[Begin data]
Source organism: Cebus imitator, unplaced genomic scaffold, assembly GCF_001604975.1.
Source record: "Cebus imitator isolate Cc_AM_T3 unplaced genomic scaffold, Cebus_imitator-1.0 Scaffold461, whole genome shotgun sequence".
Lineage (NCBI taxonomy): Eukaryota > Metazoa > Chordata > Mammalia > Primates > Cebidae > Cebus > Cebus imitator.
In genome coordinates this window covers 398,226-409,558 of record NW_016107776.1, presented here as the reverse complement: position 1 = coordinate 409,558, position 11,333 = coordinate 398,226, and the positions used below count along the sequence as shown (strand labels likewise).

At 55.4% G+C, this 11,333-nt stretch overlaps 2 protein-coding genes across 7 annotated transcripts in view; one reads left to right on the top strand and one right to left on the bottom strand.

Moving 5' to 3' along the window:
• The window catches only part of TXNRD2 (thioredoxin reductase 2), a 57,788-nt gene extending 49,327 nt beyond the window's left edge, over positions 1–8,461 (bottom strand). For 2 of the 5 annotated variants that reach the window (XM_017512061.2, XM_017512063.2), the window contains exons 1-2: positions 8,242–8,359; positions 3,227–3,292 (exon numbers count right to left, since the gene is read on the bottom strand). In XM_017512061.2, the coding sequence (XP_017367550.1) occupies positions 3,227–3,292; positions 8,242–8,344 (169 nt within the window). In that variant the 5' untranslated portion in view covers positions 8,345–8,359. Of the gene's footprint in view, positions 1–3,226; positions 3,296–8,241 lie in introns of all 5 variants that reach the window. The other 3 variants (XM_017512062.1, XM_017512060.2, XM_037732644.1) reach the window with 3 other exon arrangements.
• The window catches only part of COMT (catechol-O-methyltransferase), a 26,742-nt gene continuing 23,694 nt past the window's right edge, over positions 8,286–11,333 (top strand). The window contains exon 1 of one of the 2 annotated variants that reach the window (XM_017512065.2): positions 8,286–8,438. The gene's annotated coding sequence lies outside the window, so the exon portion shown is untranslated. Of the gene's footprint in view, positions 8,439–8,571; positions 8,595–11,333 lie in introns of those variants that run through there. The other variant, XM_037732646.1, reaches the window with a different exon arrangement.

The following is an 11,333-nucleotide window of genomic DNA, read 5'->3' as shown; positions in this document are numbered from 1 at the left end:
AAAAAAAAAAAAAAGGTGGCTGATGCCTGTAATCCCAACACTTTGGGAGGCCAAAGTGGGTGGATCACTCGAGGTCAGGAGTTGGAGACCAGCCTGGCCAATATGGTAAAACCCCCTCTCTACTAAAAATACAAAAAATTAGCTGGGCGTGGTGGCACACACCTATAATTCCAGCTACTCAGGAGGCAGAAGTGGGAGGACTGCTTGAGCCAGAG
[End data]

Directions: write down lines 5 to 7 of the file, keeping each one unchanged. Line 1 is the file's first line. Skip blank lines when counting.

At 55.4% G+C, this 11,333-nt stretch overlaps 2 protein-coding genes across 7 annotated transcripts in view; one reads left to right on the top strand and one right to left on the bottom strand.

Moving 5' to 3' along the window:
• The window catches only part of TXNRD2 (thioredoxin reductase 2), a 57,788-nt gene extending 49,327 nt beyond the window's left edge, over positions 1–8,461 (bottom strand). For 2 of the 5 annotated variants that reach the window (XM_017512061.2, XM_017512063.2), the window contains exons 1-2: positions 8,242–8,359; positions 3,227–3,292 (exon numbers count right to left, since the gene is read on the bottom strand). In XM_017512061.2, the coding sequence (XP_017367550.1) occupies positions 3,227–3,292; positions 8,242–8,344 (169 nt within the window). In that variant the 5' untranslated portion in view covers positions 8,345–8,359. Of the gene's footprint in view, positions 1–3,226; positions 3,296–8,241 lie in introns of all 5 variants that reach the window. The other 3 variants (XM_017512062.1, XM_017512060.2, XM_037732644.1) reach the window with 3 other exon arrangements.